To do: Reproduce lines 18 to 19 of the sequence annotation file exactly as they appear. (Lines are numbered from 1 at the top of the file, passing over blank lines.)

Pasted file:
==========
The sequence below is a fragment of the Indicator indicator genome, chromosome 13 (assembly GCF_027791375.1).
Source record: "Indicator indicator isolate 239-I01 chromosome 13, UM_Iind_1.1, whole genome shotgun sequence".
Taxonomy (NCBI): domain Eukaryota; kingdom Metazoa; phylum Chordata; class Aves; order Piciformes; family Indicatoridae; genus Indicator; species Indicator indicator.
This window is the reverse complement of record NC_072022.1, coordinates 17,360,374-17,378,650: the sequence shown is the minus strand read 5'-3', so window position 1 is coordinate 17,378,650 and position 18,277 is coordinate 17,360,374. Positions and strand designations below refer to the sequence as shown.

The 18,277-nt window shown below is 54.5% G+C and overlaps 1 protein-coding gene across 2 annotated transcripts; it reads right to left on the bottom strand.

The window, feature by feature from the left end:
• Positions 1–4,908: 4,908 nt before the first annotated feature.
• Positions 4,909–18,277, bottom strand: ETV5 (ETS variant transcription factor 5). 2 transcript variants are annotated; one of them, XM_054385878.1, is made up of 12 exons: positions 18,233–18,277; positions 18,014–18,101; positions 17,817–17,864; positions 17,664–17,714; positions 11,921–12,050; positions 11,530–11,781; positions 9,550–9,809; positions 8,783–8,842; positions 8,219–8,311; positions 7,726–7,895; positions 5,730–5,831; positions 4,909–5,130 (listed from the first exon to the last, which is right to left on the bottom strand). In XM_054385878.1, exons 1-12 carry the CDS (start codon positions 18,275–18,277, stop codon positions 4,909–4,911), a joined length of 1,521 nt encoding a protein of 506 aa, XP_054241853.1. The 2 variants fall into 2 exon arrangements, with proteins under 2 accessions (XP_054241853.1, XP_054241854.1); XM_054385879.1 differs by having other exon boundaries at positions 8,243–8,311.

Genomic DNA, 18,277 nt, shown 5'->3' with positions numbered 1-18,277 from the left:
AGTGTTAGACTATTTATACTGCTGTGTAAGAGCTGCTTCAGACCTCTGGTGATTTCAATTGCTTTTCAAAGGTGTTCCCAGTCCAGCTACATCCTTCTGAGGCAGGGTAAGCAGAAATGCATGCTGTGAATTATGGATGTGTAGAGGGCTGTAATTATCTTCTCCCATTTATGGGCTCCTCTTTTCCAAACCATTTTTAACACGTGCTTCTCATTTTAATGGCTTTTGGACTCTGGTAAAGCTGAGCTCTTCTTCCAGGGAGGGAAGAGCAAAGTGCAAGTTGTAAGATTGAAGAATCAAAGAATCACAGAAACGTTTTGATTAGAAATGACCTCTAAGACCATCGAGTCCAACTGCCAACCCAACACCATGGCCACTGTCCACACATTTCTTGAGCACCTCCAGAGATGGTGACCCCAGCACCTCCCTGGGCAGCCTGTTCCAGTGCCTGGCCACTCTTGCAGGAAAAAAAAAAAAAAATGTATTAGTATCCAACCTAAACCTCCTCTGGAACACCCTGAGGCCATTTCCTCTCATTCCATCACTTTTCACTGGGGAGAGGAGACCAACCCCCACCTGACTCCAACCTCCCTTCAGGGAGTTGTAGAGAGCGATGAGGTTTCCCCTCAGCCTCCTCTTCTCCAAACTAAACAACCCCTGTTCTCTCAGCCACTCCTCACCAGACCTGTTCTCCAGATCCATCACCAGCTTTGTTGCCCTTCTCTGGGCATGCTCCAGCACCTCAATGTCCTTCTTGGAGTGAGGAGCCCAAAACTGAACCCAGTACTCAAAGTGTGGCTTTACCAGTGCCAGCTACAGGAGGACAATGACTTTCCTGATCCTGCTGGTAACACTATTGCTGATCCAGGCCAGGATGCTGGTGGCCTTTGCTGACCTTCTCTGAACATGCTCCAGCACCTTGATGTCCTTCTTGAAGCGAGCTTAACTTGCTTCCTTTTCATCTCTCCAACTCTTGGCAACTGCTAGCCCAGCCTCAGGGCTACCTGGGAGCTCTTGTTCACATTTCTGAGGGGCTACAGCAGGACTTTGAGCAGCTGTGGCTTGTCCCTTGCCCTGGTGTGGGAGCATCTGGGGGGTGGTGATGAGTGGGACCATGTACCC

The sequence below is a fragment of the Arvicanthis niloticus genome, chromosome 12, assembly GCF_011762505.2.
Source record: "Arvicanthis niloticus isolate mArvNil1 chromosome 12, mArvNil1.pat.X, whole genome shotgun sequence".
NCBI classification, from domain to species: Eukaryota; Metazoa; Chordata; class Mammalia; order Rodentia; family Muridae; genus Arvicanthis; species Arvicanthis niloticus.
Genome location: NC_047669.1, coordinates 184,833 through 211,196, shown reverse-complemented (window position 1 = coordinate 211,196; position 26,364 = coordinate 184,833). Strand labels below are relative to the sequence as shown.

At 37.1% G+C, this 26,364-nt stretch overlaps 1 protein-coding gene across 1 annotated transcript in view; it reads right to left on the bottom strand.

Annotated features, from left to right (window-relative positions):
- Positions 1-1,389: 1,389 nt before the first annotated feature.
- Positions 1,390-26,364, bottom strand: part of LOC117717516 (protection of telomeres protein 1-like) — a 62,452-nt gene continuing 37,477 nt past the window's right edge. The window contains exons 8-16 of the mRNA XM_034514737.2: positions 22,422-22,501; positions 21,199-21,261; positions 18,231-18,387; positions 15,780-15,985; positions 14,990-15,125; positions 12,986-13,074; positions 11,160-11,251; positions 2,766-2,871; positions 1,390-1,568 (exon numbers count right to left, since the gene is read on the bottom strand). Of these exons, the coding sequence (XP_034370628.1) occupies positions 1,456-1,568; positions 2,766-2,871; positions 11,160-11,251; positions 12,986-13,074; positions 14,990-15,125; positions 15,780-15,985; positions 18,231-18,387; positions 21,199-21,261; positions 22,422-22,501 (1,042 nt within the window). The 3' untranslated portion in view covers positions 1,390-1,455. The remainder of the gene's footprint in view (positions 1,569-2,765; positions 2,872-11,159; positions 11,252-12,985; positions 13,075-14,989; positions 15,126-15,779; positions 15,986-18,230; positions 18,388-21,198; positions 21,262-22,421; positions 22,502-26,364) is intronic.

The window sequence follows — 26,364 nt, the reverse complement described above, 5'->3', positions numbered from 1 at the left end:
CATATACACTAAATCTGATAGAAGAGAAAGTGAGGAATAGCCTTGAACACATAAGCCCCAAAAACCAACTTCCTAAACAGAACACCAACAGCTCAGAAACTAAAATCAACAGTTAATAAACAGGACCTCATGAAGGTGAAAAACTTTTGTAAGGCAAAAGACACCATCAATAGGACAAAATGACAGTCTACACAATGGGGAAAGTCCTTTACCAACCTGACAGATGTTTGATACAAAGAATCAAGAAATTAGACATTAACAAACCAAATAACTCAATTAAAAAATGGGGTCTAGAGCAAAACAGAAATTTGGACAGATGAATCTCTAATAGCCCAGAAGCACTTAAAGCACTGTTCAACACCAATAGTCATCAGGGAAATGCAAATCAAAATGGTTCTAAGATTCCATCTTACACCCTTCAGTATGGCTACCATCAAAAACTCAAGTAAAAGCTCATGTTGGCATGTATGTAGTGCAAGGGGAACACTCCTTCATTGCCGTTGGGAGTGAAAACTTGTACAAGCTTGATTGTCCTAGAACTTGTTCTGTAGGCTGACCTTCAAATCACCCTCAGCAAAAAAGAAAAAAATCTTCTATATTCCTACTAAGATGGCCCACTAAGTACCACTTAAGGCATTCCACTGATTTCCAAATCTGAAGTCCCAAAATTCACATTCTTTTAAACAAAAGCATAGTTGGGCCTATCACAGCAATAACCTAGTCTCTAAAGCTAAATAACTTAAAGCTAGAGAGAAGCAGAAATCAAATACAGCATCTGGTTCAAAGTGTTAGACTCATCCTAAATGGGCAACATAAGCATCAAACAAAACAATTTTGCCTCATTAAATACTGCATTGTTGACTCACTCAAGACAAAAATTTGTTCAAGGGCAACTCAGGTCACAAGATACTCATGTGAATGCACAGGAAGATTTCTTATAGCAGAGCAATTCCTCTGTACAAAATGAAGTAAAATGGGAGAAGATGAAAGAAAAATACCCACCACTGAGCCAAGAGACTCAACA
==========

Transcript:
- Positions 1,390-26,364, bottom strand: part of LOC117717516 (protection of telomeres protein 1-like) — a 62,452-nt gene continuing 37,477 nt past the window's right edge. The window contains exons 8-16 of the mRNA XM_034514737.2: positions 22,422-22,501; positions 21,199-21,261; positions 18,231-18,387; positions 15,780-15,985; positions 14,990-15,125; positions 12,986-13,074; positions 11,160-11,251; positions 2,766-2,871; positions 1,390-1,568 (exon numbers count right to left, since the gene is read on the bottom strand). Of these exons, the coding sequence (XP_034370628.1) occupies positions 1,456-1,568; positions 2,766-2,871; positions 11,160-11,251; positions 12,986-13,074; positions 14,990-15,125; positions 15,780-15,985; positions 18,231-18,387; positions 21,199-21,261; positions 22,422-22,501 (1,042 nt within the window). The 3' untranslated portion in view covers positions 1,390-1,455. The remainder of the gene's footprint in view (positions 1,569-2,765; positions 2,872-11,159; positions 11,252-12,985; positions 13,075-14,989; positions 15,126-15,779; positions 15,986-18,230; positions 18,388-21,198; positions 21,262-22,421; positions 22,502-26,364) is intronic.

The window sequence follows — 26,364 nt, the reverse complement described above, 5'->3', positions numbered from 1 at the left end: